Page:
If I understand your code correctly it could be reimplemented something like this (prereq: gem install narray):

require 'narray'

def self.topicize token_vector
  # Make sure token_vector is an NVector
  token_vector  = NVector.to_na token_vector unless token_vector.is_a? NVector
  num_feats     = 25

  # Use Redis#multi to bundle every operation into one call.
  # It will return an array of all 25 features' token_vectors.
  feat_token_vecs = REDIS.multi do
    num_feats.times do |feat_idx|
      REDIS.hvals "feature#{feat_idx + 1}"

  pad_to_len = token_vector.length

  # Get the dot product of each of those arrays with token_vector do |feat_vec|
    # Make sure the array is long enough by padding it out with zeroes (using
    # pad_arr, defined below). (Since Redis only returns strings we have to
    # convert each value with String#to_f first.)
    feat_vec = pad_arr, pad_to_len

    # Then convert it to an NVector and do the dot product
    token_vector * NVector.to_na(feat_vec)

    # If we need to get a Ruby Array out instead of an NVector use #to_a, e.g.:
    # ( token_vector * NVector.to_na(feat_vec) ).to_a

# Utility to pad out array with zeroes to desired size
def pad_arr arr, size
  arr.length < size ?
    arr + - arr.length, 0) : arr

Hope that's helpful!

share|improve this answer
It looks like I am running into a problem in feature_vector.push( locate( token_vector, REDIS.hgetall( "feature1" ) ) ). token_vector is of class TokenVector, and REDIS.hgetall( "feature1" ) is of class Hash. I need REDIS.hgetall( "feature1" ) to be of class TokenVector. TokenVector is actually a subclass of Hash, just with some more methods. How do I change the class of REDIS.hgetall( "feature1" ) from Hash to TokenVector? – Eric Sep 25 '11 at 22:44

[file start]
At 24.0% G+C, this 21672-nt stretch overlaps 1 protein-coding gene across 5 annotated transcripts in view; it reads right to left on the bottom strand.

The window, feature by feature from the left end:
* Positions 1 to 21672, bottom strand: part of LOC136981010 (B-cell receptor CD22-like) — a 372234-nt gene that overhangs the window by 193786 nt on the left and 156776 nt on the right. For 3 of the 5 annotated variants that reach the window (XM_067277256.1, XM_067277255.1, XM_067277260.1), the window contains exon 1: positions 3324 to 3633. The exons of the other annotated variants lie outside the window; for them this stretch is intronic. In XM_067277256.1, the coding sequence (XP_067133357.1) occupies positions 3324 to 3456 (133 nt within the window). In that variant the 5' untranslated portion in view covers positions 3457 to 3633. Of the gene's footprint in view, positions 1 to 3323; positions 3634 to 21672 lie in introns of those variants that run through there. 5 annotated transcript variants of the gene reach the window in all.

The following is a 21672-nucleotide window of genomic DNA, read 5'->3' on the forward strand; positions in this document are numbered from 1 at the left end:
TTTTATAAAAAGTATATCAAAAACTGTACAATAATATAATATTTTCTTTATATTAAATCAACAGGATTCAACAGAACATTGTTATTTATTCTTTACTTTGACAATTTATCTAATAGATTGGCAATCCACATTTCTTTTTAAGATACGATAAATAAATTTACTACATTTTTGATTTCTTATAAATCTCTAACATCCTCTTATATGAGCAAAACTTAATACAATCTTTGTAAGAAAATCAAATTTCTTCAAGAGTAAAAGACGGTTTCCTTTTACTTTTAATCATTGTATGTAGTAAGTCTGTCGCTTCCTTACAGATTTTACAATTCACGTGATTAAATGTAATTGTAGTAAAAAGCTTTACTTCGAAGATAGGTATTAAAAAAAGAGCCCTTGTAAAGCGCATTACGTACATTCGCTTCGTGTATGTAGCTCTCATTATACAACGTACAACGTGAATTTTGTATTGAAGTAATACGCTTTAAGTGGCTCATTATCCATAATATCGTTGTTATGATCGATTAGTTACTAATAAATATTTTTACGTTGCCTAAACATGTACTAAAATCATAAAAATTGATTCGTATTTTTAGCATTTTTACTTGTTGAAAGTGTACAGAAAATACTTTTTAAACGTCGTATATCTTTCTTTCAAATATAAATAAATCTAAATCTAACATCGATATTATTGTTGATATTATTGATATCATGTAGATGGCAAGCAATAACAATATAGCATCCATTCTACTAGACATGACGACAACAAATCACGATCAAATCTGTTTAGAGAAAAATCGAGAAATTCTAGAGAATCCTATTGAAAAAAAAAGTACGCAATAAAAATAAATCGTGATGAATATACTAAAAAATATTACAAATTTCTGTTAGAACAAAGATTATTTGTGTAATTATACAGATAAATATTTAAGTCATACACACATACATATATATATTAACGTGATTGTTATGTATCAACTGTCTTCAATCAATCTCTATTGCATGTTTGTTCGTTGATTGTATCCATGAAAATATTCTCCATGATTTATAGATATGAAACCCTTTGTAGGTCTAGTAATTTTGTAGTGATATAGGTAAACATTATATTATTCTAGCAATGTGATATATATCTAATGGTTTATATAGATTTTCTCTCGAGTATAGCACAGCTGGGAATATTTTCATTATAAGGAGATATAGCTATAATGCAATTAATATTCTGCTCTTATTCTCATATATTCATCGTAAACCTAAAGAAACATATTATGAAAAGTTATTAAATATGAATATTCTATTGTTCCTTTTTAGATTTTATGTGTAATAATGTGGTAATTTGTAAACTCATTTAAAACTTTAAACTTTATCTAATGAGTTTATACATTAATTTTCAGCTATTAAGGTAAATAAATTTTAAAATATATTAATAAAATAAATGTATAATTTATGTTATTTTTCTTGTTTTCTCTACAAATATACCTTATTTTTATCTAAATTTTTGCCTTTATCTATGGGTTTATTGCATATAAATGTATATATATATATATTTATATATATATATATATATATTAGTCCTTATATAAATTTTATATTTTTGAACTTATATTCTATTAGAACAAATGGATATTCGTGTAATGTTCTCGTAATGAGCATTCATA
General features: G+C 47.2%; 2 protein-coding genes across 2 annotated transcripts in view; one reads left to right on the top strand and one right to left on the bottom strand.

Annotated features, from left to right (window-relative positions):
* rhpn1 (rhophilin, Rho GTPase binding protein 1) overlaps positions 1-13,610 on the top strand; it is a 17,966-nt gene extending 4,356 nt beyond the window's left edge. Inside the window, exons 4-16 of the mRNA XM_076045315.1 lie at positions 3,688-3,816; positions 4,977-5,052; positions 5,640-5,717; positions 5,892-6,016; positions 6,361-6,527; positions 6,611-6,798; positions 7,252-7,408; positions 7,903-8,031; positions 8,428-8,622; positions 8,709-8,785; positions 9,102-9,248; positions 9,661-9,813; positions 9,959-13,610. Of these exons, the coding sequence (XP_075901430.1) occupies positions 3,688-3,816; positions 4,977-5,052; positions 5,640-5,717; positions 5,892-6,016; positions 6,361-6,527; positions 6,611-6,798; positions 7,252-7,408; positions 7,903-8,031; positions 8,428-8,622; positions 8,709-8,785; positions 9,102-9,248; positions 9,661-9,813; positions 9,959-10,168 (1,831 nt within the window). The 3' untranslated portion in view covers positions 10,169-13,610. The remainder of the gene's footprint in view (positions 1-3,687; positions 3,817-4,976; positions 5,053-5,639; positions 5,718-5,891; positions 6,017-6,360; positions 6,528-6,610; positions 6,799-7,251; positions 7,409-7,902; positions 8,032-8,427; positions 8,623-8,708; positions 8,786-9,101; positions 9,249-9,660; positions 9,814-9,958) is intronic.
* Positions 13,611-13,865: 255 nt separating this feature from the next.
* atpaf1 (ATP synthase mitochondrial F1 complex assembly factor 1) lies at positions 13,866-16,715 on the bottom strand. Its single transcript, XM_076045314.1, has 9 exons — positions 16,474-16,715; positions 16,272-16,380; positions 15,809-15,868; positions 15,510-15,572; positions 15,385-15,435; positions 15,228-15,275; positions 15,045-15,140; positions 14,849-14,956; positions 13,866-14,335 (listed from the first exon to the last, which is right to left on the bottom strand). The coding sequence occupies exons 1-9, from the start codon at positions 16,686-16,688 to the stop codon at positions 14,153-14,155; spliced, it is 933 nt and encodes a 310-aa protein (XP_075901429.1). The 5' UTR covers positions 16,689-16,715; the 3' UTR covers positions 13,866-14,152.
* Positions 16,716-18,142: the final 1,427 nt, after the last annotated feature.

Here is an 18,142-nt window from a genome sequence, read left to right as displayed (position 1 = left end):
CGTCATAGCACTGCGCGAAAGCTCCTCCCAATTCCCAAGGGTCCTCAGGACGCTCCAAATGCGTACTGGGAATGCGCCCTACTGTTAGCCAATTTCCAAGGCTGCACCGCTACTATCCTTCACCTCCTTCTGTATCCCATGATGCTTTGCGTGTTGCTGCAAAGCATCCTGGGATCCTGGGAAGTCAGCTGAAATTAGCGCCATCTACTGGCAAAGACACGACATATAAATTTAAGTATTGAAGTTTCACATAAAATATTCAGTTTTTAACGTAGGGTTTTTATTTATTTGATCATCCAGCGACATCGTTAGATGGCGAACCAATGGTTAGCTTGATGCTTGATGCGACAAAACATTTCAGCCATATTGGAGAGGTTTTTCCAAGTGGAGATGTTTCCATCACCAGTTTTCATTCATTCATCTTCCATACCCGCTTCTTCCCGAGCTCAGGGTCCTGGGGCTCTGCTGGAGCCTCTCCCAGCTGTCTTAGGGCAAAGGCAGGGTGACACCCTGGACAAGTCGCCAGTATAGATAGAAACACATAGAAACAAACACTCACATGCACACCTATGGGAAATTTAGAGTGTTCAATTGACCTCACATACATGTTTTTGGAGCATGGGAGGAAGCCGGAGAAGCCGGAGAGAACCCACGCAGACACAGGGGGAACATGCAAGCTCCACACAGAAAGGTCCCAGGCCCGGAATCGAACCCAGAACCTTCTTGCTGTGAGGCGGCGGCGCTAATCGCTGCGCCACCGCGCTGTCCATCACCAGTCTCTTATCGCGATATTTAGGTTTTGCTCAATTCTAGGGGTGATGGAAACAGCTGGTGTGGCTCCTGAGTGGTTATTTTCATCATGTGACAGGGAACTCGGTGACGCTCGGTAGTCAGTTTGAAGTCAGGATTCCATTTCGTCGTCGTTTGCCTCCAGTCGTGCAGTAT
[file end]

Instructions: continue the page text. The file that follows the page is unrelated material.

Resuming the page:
In short: locate( token_vector, TokenVector[ REDIS.hgetall "feature1" ] ). Since TokenVector is a subclass of Hash it inherits Hash's class method [] which can take as an argument a Hash. – Jordan Sep 25 '11 at 23:01
I actually posted an answer, but it is really a follow up to my previous comment. Can you take a look? Thanks. – Eric Sep 26 '11 at 0:22

This isn't really an answer, just a follow up to my previous comment, since this probably won't fit into a comment. It looks like the Hash/TokenVector issue might not have been the only problem. I do:

token_vector = Feature.find(1).token_vector
Analysis.locate( token_vector, TokenVector[ REDIS.hgetall( "feature1" ) ] )

and get this error:

TypeError: String can't be coerced into Float
from /Users/RedApple/S/lib/analysis/vectors.rb:26:in `*'
from /Users/RedApple/S/lib/analysis/vectors.rb:26:in `block in dot'
from /Users/RedApple/S/lib/analysis/vectors.rb:24:in `each'
from /Users/RedApple/S/lib/analysis/vectors.rb:24:in `inject'
from /Users/RedApple/S/lib/analysis/vectors.rb:24:in `dot'
from /Users/RedApple/S/lib/analysis/analysis.rb:223:in `locate'
from (irb):6
from /Users/RedApple/.rvm/rubies/ruby-1.9.2-p290/bin/irb:16:in `<main>'

Analysis#locate looks like this:

def self.locate vector1, vector2 vector2

Here is the relevant part of analysis/vectors.rb lines 23-28, the TokenVector#dot method:

def dot vector
  inject 0 do |product,item|
    axis, value = item
    product + value * ( vector[axis] || 0 )

I am not sure where the problem is.

share|improve this answer
Oh, my bad. The Redis gem only returns strings, so you'll have to convert each value to a number first. With a Hash you can't just do map &:to_f alas--but e.g. (hsh = REDIS.hgetall(...)).merge(hsh) {|key,val| val.to_f } should do the trick. If you wanted you could override TokenVector.[] to do this in situ. – Jordan Sep 26 '11 at 1:10
Thanks a bunch, that worked. I wish I could give you 5 points for your answer. – Eric Sep 26 '11 at 1:45
Great! Did you get any speed increase out of it? – Jordan Sep 26 '11 at 1:57
It went from 18 seconds to less than 1 second to run Analysis.topicize( token_vector ). – Eric Sep 26 '11 at 2:42